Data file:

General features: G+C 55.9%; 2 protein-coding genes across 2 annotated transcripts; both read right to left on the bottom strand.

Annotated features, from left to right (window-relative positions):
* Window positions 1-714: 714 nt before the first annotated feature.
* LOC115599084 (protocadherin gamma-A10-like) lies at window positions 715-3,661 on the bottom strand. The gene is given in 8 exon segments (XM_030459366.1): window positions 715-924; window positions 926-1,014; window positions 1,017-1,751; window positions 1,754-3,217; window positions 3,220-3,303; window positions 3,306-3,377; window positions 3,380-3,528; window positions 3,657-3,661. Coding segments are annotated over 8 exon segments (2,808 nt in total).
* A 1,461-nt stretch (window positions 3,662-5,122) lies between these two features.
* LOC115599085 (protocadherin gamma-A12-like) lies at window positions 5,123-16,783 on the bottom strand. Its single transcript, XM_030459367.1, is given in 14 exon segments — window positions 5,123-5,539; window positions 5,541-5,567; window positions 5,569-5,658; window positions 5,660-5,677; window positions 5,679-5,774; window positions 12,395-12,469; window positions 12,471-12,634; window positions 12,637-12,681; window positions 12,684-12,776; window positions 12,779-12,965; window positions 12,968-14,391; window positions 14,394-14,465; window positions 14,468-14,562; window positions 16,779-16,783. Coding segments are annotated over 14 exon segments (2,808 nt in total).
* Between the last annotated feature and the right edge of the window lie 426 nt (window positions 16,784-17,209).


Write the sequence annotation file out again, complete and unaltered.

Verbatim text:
General features: G+C 55.9%; 2 protein-coding genes across 2 annotated transcripts; both read right to left on the bottom strand.

Annotated features, from left to right (window-relative positions):
* Window positions 1-714: 714 nt before the first annotated feature.
* LOC115599084 (protocadherin gamma-A10-like) lies at window positions 715-3,661 on the bottom strand. The gene is given in 8 exon segments (XM_030459366.1): window positions 715-924; window positions 926-1,014; window positions 1,017-1,751; window positions 1,754-3,217; window positions 3,220-3,303; window positions 3,306-3,377; window positions 3,380-3,528; window positions 3,657-3,661. Coding segments are annotated over 8 exon segments (2,808 nt in total).
* A 1,461-nt stretch (window positions 3,662-5,122) lies between these two features.
* LOC115599085 (protocadherin gamma-A12-like) lies at window positions 5,123-16,783 on the bottom strand. Its single transcript, XM_030459367.1, is given in 14 exon segments — window positions 5,123-5,539; window positions 5,541-5,567; window positions 5,569-5,658; window positions 5,660-5,677; window positions 5,679-5,774; window positions 12,395-12,469; window positions 12,471-12,634; window positions 12,637-12,681; window positions 12,684-12,776; window positions 12,779-12,965; window positions 12,968-14,391; window positions 14,394-14,465; window positions 14,468-14,562; window positions 16,779-16,783. Coding segments are annotated over 14 exon segments (2,808 nt in total).
* Between the last annotated feature and the right edge of the window lie 426 nt (window positions 16,784-17,209).